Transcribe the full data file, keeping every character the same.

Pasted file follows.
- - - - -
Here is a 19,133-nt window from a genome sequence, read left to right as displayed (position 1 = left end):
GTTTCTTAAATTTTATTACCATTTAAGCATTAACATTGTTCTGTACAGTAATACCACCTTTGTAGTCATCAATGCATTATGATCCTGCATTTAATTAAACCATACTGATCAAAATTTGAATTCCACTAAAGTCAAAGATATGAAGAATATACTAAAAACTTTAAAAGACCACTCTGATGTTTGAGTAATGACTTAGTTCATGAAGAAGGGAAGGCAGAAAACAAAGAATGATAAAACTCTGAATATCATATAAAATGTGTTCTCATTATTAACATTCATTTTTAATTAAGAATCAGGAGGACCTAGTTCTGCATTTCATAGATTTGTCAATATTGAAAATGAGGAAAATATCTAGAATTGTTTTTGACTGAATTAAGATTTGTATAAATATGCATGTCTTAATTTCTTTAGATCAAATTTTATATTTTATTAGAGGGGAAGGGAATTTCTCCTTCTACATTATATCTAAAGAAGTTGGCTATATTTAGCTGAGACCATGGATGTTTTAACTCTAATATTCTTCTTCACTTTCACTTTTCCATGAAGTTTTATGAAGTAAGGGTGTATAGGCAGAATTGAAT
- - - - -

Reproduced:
Here is a 19,133-nt window from a genome sequence, read left to right as displayed (position 1 = left end):
GTTTCTTAAATTTTATTACCATTTAAGCATTAACATTGTTCTGTACAGTAATACCACCTTTGTAGTCATCAATGCATTATGATCCTGCATTTAATTAAACCATACTGATCAAAATTTGAATTCCACTAAAGTCAAAGATATGAAGAATATACTAAAAACTTTAAAAGACCACTCTGATGTTTGAGTAATGACTTAGTTCATGAAGAAGGGAAGGCAGAAAACAAAGAATGATAAAACTCTGAATATCATATAAAATGTGTTCTCATTATTAACATTCATTTTTAATTAAGAATCAGGAGGACCTAGTTCTGCATTTCATAGATTTGTCAATATTGAAAATGAGGAAAATATCTAGAATTGTTTTTGACTGAATTAAGATTTGTATAAATATGCATGTCTTAATTTCTTTAGATCAAATTTTATATTTTATTAGAGGGGAAGGGAATTTCTCCTTCTACATTATATCTAAAGAAGTTGGCTATATTTAGCTGAGACCATGGATGTTTTAACTCTAATATTCTTCTTCACTTTCACTTTTCCATGAAGTTTTATGAAGTAAGGGTGTATAGGCAGAATTGAAT